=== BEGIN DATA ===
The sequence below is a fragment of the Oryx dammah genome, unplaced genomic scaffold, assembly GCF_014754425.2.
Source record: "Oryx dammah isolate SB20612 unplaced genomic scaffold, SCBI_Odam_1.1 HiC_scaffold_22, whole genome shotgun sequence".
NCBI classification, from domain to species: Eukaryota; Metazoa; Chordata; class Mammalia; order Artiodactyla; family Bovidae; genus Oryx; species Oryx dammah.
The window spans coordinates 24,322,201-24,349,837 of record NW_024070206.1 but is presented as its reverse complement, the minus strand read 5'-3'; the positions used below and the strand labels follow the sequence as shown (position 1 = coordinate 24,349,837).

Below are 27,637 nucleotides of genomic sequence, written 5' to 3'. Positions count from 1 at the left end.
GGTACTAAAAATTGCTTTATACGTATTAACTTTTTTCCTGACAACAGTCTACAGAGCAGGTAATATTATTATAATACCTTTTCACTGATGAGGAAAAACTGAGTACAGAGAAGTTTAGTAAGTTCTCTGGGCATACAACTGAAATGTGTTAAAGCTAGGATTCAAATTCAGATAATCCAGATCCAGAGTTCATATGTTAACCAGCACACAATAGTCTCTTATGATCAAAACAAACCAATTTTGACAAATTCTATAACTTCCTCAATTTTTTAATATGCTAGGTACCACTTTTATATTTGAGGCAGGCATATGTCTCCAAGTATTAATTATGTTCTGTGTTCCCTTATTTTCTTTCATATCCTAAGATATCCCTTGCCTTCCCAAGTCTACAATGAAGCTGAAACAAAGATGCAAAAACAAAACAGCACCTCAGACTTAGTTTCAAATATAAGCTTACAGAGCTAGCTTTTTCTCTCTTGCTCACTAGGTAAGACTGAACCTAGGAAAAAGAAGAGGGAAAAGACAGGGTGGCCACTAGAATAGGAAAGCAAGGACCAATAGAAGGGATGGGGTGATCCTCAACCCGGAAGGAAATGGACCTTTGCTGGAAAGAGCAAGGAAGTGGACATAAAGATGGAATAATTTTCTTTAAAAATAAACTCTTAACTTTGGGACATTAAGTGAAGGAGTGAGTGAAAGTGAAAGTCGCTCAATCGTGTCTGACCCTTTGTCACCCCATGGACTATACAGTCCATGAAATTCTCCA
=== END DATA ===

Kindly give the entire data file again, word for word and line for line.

The sequence below is a fragment of the Oryx dammah genome, unplaced genomic scaffold, assembly GCF_014754425.2.
Source record: "Oryx dammah isolate SB20612 unplaced genomic scaffold, SCBI_Odam_1.1 HiC_scaffold_22, whole genome shotgun sequence".
NCBI classification, from domain to species: Eukaryota; Metazoa; Chordata; class Mammalia; order Artiodactyla; family Bovidae; genus Oryx; species Oryx dammah.
The window spans coordinates 24,322,201-24,349,837 of record NW_024070206.1 but is presented as its reverse complement, the minus strand read 5'-3'; the positions used below and the strand labels follow the sequence as shown (position 1 = coordinate 24,349,837).

Below are 27,637 nucleotides of genomic sequence, written 5' to 3'. Positions count from 1 at the left end.
GGTACTAAAAATTGCTTTATACGTATTAACTTTTTTCCTGACAACAGTCTACAGAGCAGGTAATATTATTATAATACCTTTTCACTGATGAGGAAAAACTGAGTACAGAGAAGTTTAGTAAGTTCTCTGGGCATACAACTGAAATGTGTTAAAGCTAGGATTCAAATTCAGATAATCCAGATCCAGAGTTCATATGTTAACCAGCACACAATAGTCTCTTATGATCAAAACAAACCAATTTTGACAAATTCTATAACTTCCTCAATTTTTTAATATGCTAGGTACCACTTTTATATTTGAGGCAGGCATATGTCTCCAAGTATTAATTATGTTCTGTGTTCCCTTATTTTCTTTCATATCCTAAGATATCCCTTGCCTTCCCAAGTCTACAATGAAGCTGAAACAAAGATGCAAAAACAAAACAGCACCTCAGACTTAGTTTCAAATATAAGCTTACAGAGCTAGCTTTTTCTCTCTTGCTCACTAGGTAAGACTGAACCTAGGAAAAAGAAGAGGGAAAAGACAGGGTGGCCACTAGAATAGGAAAGCAAGGACCAATAGAAGGGATGGGGTGATCCTCAACCCGGAAGGAAATGGACCTTTGCTGGAAAGAGCAAGGAAGTGGACATAAAGATGGAATAATTTTCTTTAAAAATAAACTCTTAACTTTGGGACATTAAGTGAAGGAGTGAGTGAAAGTGAAAGTCGCTCAATCGTGTCTGACCCTTTGTCACCCCATGGACTATACAGTCCATGAAATTCTCCA